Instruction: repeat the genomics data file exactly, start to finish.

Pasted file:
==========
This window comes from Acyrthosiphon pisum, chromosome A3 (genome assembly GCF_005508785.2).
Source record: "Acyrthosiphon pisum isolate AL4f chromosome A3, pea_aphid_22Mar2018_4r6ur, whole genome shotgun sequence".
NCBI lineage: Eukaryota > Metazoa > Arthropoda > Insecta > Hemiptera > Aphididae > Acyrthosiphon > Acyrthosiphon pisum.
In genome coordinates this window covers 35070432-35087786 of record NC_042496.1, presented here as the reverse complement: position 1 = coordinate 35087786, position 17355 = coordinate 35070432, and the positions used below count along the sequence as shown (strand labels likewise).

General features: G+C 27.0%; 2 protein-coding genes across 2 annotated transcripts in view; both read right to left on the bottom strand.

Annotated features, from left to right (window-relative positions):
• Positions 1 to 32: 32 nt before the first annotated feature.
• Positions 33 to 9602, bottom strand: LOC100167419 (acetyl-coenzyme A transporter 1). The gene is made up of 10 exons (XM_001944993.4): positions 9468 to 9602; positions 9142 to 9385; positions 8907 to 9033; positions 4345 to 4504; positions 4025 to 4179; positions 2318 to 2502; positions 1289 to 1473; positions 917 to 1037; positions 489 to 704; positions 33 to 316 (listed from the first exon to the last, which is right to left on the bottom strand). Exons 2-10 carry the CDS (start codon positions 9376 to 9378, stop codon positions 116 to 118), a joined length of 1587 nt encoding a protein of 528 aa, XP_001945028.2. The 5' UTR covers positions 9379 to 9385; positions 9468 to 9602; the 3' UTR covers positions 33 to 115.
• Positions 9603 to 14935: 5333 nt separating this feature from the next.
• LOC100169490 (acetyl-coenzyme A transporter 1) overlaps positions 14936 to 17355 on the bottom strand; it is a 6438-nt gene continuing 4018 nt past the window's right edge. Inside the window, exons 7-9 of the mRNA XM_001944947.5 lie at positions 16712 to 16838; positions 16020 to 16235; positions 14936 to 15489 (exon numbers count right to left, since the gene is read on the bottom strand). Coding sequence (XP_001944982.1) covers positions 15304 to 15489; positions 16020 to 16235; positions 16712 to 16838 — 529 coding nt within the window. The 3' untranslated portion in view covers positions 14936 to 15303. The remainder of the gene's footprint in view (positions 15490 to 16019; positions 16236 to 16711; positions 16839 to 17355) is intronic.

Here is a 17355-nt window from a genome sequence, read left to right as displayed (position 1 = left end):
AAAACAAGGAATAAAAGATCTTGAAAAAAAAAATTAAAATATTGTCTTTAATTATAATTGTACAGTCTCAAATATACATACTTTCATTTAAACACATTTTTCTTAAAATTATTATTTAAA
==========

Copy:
This window comes from Acyrthosiphon pisum, chromosome A3 (genome assembly GCF_005508785.2).
Source record: "Acyrthosiphon pisum isolate AL4f chromosome A3, pea_aphid_22Mar2018_4r6ur, whole genome shotgun sequence".
NCBI lineage: Eukaryota > Metazoa > Arthropoda > Insecta > Hemiptera > Aphididae > Acyrthosiphon > Acyrthosiphon pisum.
In genome coordinates this window covers 35070432-35087786 of record NC_042496.1, presented here as the reverse complement: position 1 = coordinate 35087786, position 17355 = coordinate 35070432, and the positions used below count along the sequence as shown (strand labels likewise).

General features: G+C 27.0%; 2 protein-coding genes across 2 annotated transcripts in view; both read right to left on the bottom strand.

Annotated features, from left to right (window-relative positions):
• Positions 1 to 32: 32 nt before the first annotated feature.
• Positions 33 to 9602, bottom strand: LOC100167419 (acetyl-coenzyme A transporter 1). The gene is made up of 10 exons (XM_001944993.4): positions 9468 to 9602; positions 9142 to 9385; positions 8907 to 9033; positions 4345 to 4504; positions 4025 to 4179; positions 2318 to 2502; positions 1289 to 1473; positions 917 to 1037; positions 489 to 704; positions 33 to 316 (listed from the first exon to the last, which is right to left on the bottom strand). Exons 2-10 carry the CDS (start codon positions 9376 to 9378, stop codon positions 116 to 118), a joined length of 1587 nt encoding a protein of 528 aa, XP_001945028.2. The 5' UTR covers positions 9379 to 9385; positions 9468 to 9602; the 3' UTR covers positions 33 to 115.
• Positions 9603 to 14935: 5333 nt separating this feature from the next.
• LOC100169490 (acetyl-coenzyme A transporter 1) overlaps positions 14936 to 17355 on the bottom strand; it is a 6438-nt gene continuing 4018 nt past the window's right edge. Inside the window, exons 7-9 of the mRNA XM_001944947.5 lie at positions 16712 to 16838; positions 16020 to 16235; positions 14936 to 15489 (exon numbers count right to left, since the gene is read on the bottom strand). Coding sequence (XP_001944982.1) covers positions 15304 to 15489; positions 16020 to 16235; positions 16712 to 16838 — 529 coding nt within the window. The 3' untranslated portion in view covers positions 14936 to 15303. The remainder of the gene's footprint in view (positions 15490 to 16019; positions 16236 to 16711; positions 16839 to 17355) is intronic.

Here is a 17355-nt window from a genome sequence, read left to right as displayed (position 1 = left end):
AAAACAAGGAATAAAAGATCTTGAAAAAAAAAATTAAAATATTGTCTTTAATTATAATTGTACAGTCTCAAATATACATACTTTCATTTAAACACATTTTTCTTAAAATTATTATTTAAA